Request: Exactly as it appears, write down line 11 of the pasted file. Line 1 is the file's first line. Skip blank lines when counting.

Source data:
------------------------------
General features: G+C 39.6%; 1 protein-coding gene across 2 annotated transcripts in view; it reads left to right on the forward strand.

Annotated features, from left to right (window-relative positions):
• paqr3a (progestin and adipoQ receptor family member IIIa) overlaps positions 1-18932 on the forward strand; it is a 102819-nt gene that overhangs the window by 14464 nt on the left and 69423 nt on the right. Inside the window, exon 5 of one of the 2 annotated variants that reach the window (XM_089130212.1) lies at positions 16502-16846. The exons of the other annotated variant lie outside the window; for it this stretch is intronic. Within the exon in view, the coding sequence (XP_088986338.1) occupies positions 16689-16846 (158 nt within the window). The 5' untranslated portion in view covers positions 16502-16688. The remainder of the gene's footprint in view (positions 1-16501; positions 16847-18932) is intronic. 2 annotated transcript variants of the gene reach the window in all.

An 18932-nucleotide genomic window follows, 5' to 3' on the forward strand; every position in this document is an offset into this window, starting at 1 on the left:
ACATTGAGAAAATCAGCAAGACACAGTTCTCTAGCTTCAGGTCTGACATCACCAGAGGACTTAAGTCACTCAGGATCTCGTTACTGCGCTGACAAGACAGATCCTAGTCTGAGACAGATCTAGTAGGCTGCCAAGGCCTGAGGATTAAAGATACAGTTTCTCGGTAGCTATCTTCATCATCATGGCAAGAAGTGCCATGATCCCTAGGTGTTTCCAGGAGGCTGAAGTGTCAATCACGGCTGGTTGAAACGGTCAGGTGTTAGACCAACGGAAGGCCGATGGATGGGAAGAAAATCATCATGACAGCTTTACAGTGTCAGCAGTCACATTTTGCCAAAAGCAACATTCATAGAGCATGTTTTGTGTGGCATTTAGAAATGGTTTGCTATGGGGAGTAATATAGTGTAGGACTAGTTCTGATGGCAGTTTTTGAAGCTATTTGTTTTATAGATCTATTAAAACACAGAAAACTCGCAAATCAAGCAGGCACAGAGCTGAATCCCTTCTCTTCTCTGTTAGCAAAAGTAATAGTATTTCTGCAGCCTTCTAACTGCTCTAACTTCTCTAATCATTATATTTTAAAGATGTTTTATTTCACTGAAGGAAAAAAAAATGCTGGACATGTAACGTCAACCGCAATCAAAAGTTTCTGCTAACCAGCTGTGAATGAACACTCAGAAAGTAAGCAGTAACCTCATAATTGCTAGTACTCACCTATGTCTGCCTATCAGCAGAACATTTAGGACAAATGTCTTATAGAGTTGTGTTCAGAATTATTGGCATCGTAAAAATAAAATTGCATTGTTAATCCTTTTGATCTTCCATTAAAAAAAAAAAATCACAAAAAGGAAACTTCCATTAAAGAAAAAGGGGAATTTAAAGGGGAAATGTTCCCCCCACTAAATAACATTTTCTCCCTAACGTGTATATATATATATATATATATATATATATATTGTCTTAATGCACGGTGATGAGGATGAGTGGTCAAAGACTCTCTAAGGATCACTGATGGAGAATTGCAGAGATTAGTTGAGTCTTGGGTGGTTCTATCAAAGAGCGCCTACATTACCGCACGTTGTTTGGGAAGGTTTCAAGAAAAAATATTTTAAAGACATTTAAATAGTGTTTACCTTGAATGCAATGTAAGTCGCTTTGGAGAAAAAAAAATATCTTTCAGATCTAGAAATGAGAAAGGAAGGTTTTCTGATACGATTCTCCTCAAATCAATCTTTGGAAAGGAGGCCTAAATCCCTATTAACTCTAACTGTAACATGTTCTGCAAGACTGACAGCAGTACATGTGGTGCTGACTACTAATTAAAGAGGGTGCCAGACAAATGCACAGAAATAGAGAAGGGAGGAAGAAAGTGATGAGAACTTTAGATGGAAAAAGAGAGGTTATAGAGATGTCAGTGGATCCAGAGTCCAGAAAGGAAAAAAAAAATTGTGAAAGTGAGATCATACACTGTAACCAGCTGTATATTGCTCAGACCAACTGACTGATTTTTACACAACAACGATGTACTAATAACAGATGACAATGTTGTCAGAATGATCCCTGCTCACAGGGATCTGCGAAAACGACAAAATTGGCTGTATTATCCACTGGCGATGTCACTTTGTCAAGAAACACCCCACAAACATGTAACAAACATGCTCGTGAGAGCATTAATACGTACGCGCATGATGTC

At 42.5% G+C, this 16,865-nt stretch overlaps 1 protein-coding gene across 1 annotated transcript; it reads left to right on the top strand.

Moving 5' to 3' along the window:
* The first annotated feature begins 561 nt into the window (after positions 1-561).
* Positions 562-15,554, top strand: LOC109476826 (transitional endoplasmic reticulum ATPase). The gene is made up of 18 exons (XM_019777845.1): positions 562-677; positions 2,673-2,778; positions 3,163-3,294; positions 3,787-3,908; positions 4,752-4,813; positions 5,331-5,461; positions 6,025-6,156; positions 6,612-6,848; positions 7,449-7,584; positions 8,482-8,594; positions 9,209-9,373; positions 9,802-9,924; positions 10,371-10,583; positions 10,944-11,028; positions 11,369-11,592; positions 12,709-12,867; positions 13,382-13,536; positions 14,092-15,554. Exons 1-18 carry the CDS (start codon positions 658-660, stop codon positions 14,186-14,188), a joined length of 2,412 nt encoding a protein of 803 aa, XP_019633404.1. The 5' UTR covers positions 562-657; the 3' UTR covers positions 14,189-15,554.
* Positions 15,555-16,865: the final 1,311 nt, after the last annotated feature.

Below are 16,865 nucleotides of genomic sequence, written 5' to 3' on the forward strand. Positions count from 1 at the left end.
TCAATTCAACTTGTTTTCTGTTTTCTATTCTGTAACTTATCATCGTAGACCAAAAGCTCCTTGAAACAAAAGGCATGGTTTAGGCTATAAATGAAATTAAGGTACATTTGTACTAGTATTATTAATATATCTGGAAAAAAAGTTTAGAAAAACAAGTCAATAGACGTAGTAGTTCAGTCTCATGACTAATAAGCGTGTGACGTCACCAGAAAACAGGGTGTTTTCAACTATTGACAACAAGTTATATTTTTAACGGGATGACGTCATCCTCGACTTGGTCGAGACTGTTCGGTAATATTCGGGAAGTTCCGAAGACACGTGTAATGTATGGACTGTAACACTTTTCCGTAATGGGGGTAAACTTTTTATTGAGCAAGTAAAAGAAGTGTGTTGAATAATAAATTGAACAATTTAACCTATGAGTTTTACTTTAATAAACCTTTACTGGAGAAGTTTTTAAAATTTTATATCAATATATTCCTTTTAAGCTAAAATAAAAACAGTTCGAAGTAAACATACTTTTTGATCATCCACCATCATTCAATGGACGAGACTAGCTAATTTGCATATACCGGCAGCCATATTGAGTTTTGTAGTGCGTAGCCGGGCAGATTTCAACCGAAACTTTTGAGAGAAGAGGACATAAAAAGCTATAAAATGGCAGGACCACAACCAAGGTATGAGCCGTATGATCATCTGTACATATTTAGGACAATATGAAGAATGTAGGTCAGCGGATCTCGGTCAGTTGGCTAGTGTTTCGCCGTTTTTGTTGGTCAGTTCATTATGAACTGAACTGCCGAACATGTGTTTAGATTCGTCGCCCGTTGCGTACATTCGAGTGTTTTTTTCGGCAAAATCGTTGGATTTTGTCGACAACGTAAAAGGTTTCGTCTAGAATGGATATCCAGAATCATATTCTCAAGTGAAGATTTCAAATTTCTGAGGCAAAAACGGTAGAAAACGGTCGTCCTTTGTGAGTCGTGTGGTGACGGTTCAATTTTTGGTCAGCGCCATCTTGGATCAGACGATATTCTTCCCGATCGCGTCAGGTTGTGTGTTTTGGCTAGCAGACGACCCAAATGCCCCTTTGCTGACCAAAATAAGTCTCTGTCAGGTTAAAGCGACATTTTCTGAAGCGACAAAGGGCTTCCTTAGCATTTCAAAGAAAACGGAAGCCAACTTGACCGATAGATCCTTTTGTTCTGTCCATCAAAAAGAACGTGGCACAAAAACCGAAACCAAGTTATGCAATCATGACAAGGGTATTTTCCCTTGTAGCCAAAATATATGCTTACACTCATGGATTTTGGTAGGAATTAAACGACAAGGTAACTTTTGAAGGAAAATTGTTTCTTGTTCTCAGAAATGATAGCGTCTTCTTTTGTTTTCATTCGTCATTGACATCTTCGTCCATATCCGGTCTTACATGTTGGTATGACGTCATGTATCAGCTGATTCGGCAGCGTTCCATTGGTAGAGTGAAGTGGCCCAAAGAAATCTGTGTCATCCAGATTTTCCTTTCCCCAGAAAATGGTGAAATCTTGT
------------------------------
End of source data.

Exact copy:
Below are 16,865 nucleotides of genomic sequence, written 5' to 3' on the forward strand. Positions count from 1 at the left end.